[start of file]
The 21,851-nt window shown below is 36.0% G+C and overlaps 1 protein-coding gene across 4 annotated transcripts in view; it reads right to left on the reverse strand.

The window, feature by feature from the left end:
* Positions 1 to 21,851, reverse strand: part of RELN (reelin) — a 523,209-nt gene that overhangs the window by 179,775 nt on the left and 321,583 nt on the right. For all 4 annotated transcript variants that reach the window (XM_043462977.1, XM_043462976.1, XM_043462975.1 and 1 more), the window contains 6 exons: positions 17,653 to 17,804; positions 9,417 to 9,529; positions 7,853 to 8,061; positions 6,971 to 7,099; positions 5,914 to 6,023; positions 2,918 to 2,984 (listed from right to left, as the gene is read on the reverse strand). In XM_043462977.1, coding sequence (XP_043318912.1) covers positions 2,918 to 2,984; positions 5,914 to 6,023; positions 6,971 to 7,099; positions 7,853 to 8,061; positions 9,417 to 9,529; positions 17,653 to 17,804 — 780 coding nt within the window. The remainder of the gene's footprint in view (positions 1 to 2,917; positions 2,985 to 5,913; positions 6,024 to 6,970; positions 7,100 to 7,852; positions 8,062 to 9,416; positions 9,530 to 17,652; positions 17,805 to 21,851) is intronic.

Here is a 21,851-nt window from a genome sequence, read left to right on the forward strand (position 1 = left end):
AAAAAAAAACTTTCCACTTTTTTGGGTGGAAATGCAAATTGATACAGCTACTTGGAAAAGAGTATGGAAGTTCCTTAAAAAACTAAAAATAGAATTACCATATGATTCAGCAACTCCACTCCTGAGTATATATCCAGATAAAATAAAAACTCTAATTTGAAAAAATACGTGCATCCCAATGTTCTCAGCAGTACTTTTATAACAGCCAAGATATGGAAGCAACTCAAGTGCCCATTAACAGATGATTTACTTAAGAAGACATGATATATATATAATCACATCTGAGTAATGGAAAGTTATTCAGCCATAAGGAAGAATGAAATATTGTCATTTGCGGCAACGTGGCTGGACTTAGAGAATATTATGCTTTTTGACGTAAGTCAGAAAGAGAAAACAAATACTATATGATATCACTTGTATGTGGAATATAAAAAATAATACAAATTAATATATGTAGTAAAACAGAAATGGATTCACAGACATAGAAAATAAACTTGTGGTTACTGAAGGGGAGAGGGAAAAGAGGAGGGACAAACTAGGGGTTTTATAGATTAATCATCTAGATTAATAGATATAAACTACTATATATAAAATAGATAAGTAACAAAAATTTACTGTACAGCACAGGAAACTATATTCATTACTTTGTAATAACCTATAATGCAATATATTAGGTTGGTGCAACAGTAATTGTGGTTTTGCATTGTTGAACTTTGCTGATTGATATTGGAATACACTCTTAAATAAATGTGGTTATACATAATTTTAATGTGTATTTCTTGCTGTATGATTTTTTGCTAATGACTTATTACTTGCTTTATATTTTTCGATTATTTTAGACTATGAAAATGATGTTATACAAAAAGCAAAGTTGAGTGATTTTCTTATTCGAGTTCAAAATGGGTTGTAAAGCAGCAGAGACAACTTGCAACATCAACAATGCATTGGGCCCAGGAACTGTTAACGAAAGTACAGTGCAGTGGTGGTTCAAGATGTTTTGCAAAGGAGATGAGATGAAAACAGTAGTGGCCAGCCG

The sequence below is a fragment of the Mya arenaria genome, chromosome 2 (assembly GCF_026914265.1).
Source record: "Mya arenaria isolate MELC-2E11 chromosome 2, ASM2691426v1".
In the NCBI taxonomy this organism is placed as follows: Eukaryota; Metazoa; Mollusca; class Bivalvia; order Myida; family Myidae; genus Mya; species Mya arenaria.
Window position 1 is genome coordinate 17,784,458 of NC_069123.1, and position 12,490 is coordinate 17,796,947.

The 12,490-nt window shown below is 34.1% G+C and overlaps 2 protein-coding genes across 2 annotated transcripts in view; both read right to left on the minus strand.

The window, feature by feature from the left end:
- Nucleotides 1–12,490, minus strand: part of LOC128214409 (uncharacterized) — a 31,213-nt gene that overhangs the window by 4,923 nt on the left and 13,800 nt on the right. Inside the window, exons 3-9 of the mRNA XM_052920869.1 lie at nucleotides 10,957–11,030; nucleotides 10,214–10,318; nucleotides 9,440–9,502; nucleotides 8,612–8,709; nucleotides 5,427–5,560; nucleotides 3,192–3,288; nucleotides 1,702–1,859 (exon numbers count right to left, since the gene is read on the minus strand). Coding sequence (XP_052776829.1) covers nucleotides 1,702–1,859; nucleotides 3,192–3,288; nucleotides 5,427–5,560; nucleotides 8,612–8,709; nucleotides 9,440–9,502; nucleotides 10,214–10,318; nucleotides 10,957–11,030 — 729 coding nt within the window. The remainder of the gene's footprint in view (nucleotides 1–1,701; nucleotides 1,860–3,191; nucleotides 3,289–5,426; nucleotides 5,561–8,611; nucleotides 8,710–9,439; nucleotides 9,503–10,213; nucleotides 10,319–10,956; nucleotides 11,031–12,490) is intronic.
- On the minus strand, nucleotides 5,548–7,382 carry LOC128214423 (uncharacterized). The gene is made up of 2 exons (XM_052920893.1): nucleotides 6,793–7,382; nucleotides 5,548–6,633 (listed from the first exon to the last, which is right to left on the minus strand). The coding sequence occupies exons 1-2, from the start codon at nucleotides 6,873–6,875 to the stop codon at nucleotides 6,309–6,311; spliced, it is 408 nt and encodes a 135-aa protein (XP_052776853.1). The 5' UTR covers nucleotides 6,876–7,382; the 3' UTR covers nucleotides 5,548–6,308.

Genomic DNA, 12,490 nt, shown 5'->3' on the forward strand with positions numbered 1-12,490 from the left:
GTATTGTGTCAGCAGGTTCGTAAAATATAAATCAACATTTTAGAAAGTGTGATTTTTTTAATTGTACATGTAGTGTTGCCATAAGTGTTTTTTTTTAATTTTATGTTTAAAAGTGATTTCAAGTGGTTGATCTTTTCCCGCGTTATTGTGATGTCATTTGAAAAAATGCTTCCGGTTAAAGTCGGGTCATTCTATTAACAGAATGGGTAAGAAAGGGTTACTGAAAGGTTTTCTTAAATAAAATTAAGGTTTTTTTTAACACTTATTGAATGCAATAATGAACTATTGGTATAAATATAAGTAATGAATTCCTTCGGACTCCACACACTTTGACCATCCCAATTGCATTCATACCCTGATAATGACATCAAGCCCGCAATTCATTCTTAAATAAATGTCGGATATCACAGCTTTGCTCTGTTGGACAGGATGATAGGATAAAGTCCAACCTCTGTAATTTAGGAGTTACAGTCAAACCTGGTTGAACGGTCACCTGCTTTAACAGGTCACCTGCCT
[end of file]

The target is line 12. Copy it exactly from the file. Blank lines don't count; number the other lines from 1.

- Nucleotides 1–12,490, minus strand: part of LOC128214409 (uncharacterized) — a 31,213-nt gene that overhangs the window by 4,923 nt on the left and 13,800 nt on the right. Inside the window, exons 3-9 of the mRNA XM_052920869.1 lie at nucleotides 10,957–11,030; nucleotides 10,214–10,318; nucleotides 9,440–9,502; nucleotides 8,612–8,709; nucleotides 5,427–5,560; nucleotides 3,192–3,288; nucleotides 1,702–1,859 (exon numbers count right to left, since the gene is read on the minus strand). Coding sequence (XP_052776829.1) covers nucleotides 1,702–1,859; nucleotides 3,192–3,288; nucleotides 5,427–5,560; nucleotides 8,612–8,709; nucleotides 9,440–9,502; nucleotides 10,214–10,318; nucleotides 10,957–11,030 — 729 coding nt within the window. The remainder of the gene's footprint in view (nucleotides 1–1,701; nucleotides 1,860–3,191; nucleotides 3,289–5,426; nucleotides 5,561–8,611; nucleotides 8,710–9,439; nucleotides 9,503–10,213; nucleotides 10,319–10,956; nucleotides 11,031–12,490) is intronic.